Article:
American College of Physicians: Internal Medicine — Doctors for Adults ®

Advertisement

The MKSAP Challenge

From the May ACP Observer, copyright 2005 by the American College of Physicians.

Clinical scenario

Two years after undergoing mitral valve replacement, a 48-year-old man has a cerebrovascular accident

Two years after undergoing mitral valve replacement, a 48-year-old man has a cerebrovascular accident. Except for fever, general physical examination is noncontributory.

The cardiac examination is unchanged from previous findings. A transesophageal echocardiogram shows an oscillating mass on the mitral valve but no evidence of perivalvular extension or abscess. Six sets of blood cultures grow Enterococcus faecalis, which is resistant to penicillin and ampicillin but sensitive to vancomycin. The laboratory also reports the absence of high-level resistance to gentamicin and streptomycin.

A decision is made to treat medically, and the patient is begun on vancomycin, 1 g intravenously every 12 hours, and gentamicin, 80 mg intravenously every eight hours (the patient weighs 76 kg [167 lb]). After three days of therapy, the laboratory reports that his vancomycin peak level is 32 g/mL with a trough level of 9 g/mL, and his gentamicin peak level is 3.2 g/mL with a trough level of 0.8 g/mL. The technician notes that the vancomycin peak and trough levels and the gentamicin trough level are in the desirable range but that the laboratory's therapeutic peak range for gentamicin is 4 to 8 g/mL. Repeat blood cultures show no growth, and complete blood count and serum creatinine values are normal.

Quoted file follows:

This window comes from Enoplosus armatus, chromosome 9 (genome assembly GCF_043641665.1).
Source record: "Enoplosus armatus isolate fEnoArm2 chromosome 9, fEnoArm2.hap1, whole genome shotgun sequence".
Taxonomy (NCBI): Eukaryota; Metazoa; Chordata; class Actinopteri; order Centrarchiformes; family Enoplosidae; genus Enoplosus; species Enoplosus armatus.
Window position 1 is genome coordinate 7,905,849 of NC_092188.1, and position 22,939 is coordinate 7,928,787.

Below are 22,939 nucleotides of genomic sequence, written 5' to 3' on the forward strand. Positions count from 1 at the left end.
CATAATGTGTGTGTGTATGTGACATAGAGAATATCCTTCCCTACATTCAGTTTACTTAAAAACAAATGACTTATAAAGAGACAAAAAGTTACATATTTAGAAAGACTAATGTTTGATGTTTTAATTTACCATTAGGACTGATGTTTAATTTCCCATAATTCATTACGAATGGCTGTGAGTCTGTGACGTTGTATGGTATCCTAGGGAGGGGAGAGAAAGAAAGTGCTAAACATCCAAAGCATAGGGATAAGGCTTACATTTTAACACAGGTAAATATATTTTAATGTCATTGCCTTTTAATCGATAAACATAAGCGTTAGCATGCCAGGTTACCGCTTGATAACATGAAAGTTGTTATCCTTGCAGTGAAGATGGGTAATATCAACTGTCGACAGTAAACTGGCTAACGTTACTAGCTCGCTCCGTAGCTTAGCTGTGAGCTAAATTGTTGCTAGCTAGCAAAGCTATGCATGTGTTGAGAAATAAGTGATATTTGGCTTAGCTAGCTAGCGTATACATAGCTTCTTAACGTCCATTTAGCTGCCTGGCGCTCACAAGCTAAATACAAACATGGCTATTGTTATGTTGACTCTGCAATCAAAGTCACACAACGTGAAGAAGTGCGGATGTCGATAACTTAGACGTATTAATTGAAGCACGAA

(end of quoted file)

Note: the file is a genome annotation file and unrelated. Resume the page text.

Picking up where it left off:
Which of the following is most appropriate at this time?

A. Increase the gentamicin dose; keep the vancomycin unchanged
B. Decrease the interval between the gentamicin doses; keep the vancomycin unchanged
C. Keep both the gentamicin and the vancomycin doses unchanged
D. Increase the vancomycin dose; keep the gentamicin unchanged

Answer

Top

This is a printer-friendly version of this page

Print this page  |  Close the preview

Share

 
 

Internist Archives Quick Links

Have questions about the new ABIM MOC Program?

Have questions about the new ABIM MOC Program?

ACP explains the ABIM requirements and offers many free solutions to earn MOC points.

One Click to Confidence - Free to members

One Click to Confidence - Free to members ACP Smart Medicine is a new, online clinical decision support tool specifically for internal medicine. Get rapid point-of-care access to evidence-based clinical recommendations and guidelines. Plus, users can easily earn CME credit. Learn more